Taiwan’s legislature passed a historic amendment to the Mining Act, introducing new rules for granting mining licenses and mandating that mining companies obtain consent from Indigenous communities before undertaking mining activities in their living areas.

More than 70% of Taiwan’s mines are located in Indigenous territories, according to legislator Saidhai Tahovecahe from the ruling Democratic Progressive Party (DPP). In line with the Indigenous Peoples Basic Law, which safeguards fundamental rights comparable to the UN Declaration on the Rights of Indigenous Peoples, it’s only fair for businesses to consult and seek approval from Indigenous peoples beforehand, she said.

In 2021, Taipei’s Supreme Administrative Court nullified the Ministry of Economic Affairs’ 2018 approval to extend Asia Cement Corporation's mining rights in the living areas of Indigenous peoples in Hualien for an additional 20 years. Prior to the amendment, the Mining Act stipulated that the government would approve the extension of mining activities “in principle,” allowing companies to continue their operations until authorities called for a halt.

In other words, the rule allowed businesses to continue mining for decades without supervision after obtaining a license.

But in a statement, the judges recognized that “mining is a form of land development that typically affects Indigenous peoples and their traditional cultures,” and said “legislators have obligated the government to consult with and obtain approval from Indigenous peoples before extending mining rights.”

Lawmakers have been working with civic groups since 2017 to amend the Mining Act. NGOs and activists call the passage of the amendment a “key step” to reforming the mining sector.

Under the amended law, mining licenses will clearly define the approved amount of mineral extraction and the permissible mining depth in addition to the area of mining activities. To obtain a license, mine developers will need to conduct an environmental impact assessment and seek approval from nearby Indigenous communities, and they will have to reapply if any changes need to be made in the license. Mining operations will no longer be automatically approved by the economic ministry.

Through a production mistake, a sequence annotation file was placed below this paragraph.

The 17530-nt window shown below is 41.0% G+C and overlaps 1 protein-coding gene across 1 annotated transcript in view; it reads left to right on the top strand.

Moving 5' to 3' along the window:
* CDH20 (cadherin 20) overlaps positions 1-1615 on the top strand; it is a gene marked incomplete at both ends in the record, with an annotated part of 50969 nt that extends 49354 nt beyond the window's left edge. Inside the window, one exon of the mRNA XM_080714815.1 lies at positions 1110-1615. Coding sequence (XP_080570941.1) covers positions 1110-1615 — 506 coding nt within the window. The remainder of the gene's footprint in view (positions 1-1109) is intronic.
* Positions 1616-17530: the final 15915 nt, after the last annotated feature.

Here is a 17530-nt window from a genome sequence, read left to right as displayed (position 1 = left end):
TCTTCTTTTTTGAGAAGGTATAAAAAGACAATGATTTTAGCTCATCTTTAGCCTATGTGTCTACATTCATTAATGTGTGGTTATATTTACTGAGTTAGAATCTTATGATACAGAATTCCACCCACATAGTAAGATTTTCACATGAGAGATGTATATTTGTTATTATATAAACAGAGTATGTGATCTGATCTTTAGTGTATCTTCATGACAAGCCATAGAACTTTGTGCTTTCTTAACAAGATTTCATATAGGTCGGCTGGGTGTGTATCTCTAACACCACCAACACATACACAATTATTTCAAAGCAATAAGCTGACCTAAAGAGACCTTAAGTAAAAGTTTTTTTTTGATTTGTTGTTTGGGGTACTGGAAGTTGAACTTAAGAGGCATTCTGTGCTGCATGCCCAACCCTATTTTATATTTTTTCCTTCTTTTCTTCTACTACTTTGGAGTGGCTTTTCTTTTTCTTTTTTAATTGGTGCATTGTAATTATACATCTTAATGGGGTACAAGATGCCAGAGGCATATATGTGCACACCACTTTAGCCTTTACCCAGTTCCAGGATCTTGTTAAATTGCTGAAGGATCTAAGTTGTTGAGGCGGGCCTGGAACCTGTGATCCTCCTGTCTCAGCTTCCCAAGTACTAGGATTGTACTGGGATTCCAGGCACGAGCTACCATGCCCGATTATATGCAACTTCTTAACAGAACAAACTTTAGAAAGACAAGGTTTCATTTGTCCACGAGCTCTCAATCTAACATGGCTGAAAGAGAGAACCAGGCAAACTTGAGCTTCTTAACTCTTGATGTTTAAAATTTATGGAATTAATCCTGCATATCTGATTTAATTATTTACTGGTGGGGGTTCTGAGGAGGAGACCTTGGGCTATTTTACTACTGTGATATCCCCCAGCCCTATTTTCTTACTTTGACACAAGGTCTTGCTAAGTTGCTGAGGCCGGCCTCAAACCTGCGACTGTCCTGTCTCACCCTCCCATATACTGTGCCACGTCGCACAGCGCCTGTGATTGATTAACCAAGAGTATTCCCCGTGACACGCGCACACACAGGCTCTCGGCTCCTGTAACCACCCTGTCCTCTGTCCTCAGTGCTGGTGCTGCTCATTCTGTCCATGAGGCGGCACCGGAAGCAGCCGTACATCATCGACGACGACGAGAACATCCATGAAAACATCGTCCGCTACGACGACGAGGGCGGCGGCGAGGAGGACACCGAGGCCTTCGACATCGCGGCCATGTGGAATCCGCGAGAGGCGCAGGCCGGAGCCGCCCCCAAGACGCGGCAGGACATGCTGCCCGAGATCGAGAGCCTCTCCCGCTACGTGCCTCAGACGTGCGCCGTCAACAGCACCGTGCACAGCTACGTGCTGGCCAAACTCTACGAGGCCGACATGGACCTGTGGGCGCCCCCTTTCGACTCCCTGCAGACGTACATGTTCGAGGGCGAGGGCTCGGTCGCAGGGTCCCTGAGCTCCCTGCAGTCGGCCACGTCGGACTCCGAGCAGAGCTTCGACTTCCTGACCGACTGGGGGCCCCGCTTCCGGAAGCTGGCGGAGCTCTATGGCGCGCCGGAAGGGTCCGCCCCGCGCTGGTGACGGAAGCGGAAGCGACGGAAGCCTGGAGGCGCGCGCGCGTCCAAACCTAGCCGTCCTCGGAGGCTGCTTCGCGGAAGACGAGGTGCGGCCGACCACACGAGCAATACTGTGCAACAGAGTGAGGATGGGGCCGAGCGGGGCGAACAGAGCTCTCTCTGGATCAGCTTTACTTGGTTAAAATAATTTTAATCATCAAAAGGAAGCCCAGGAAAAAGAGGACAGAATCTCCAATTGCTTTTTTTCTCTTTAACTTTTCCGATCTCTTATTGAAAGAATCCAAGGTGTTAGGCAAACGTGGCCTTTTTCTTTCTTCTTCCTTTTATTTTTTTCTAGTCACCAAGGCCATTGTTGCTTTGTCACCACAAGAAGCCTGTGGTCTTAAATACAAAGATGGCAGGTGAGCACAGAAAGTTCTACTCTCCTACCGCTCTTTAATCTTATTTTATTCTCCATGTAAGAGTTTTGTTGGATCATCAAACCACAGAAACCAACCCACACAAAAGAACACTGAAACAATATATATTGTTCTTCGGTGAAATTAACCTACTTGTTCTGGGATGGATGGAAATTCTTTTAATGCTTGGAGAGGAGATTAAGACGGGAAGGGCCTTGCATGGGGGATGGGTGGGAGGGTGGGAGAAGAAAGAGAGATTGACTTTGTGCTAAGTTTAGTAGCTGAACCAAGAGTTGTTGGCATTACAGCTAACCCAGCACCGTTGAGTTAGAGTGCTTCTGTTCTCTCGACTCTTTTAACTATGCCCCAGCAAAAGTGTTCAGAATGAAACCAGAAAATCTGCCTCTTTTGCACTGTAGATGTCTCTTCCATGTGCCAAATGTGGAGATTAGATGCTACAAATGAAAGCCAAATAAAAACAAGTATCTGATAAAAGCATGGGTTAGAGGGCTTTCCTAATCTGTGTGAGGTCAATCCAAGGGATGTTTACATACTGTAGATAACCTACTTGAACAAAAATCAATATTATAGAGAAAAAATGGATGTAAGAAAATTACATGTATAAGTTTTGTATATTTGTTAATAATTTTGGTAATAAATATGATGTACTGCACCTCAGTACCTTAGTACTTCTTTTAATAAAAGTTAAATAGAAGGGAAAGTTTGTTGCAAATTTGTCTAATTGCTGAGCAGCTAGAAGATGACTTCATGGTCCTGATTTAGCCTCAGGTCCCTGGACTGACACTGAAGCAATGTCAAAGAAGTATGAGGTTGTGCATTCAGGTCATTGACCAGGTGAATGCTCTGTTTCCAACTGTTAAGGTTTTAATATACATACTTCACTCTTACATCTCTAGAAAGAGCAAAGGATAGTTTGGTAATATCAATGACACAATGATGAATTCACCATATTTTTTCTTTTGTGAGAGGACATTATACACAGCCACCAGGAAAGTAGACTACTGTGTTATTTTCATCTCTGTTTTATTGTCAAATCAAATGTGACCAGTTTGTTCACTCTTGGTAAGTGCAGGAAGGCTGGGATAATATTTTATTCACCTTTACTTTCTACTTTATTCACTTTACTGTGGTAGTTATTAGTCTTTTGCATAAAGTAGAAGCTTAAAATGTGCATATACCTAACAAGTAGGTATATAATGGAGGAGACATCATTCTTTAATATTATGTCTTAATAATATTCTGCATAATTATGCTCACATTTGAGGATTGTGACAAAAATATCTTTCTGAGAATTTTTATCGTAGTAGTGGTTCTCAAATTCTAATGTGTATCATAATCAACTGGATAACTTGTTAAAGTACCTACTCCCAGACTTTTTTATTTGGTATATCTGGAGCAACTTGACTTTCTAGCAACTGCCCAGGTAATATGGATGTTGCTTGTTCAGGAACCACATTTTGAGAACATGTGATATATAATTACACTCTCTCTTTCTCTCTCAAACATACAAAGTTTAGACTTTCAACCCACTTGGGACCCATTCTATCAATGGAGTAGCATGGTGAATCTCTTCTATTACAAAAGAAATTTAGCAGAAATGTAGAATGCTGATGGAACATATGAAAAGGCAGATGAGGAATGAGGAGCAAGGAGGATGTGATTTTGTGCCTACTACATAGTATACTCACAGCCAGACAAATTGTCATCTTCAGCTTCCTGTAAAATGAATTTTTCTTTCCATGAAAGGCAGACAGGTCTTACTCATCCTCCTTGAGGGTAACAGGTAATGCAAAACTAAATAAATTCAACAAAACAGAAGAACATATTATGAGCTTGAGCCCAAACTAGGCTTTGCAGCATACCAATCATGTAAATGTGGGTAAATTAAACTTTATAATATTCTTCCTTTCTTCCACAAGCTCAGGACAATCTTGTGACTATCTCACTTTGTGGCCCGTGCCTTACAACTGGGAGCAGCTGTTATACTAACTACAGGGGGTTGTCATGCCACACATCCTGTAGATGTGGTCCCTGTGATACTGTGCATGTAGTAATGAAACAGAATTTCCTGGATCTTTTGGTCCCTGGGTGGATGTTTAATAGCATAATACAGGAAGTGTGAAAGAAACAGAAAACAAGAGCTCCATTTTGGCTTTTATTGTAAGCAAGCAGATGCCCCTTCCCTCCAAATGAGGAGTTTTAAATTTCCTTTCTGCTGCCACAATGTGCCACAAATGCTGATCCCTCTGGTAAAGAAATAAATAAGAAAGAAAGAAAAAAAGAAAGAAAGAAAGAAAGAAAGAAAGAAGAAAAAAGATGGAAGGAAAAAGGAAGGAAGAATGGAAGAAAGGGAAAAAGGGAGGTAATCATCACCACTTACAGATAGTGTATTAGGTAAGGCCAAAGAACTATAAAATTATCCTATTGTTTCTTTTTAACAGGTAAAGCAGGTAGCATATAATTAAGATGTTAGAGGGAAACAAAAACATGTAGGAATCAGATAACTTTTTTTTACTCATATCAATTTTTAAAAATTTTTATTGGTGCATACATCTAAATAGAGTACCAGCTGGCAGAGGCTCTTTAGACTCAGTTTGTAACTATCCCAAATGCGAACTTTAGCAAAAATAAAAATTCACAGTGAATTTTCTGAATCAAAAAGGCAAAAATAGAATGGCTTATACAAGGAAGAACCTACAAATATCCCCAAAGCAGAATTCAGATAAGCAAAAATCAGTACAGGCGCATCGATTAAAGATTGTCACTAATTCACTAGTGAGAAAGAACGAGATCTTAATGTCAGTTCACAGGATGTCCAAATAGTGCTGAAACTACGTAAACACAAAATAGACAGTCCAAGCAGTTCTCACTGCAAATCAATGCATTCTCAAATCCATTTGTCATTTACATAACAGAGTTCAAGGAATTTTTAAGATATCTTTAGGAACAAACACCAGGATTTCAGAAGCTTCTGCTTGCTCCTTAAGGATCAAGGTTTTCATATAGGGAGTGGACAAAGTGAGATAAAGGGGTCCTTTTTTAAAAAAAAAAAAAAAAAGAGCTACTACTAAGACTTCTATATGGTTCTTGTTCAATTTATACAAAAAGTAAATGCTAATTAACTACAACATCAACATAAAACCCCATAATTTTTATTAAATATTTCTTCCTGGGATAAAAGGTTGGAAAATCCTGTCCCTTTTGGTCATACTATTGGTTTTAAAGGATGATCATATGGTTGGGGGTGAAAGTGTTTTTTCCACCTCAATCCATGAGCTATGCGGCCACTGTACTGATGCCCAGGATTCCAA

Lawmakers said that companies that haven’t obtained permission from Indigenous communities will be given one year to do so; otherwise, their mining rights could be revoked.

The new law also enhances the transparency of mining activities, requiring that all relevant documents be made publicly available.

DPP lawmaker Lin Shu-fen said that the amendment is the biggest reform to the mining industry in two decades. “It aims to balance the interests of the mining industry and local communities, seek environmental justice, and promote sustainable development of the environment,” she added.

Officials from the Ministry of Economic Affairs said that 76 applications for the extension of mining rights were suspended during the law amendment process. Mining companies will now have five years to fulfill the requirements of the amended law.

Local NGO Citizen of the Earth said that the reform has never been about knocking down the cement industry. “Our goal is to promote using resources without harming the environment or sacrificing the rights and interests of minority groups, and to change the law in favor of businesses instead of local communities.”

Some information for the story came from The News Lens Chinese edition.

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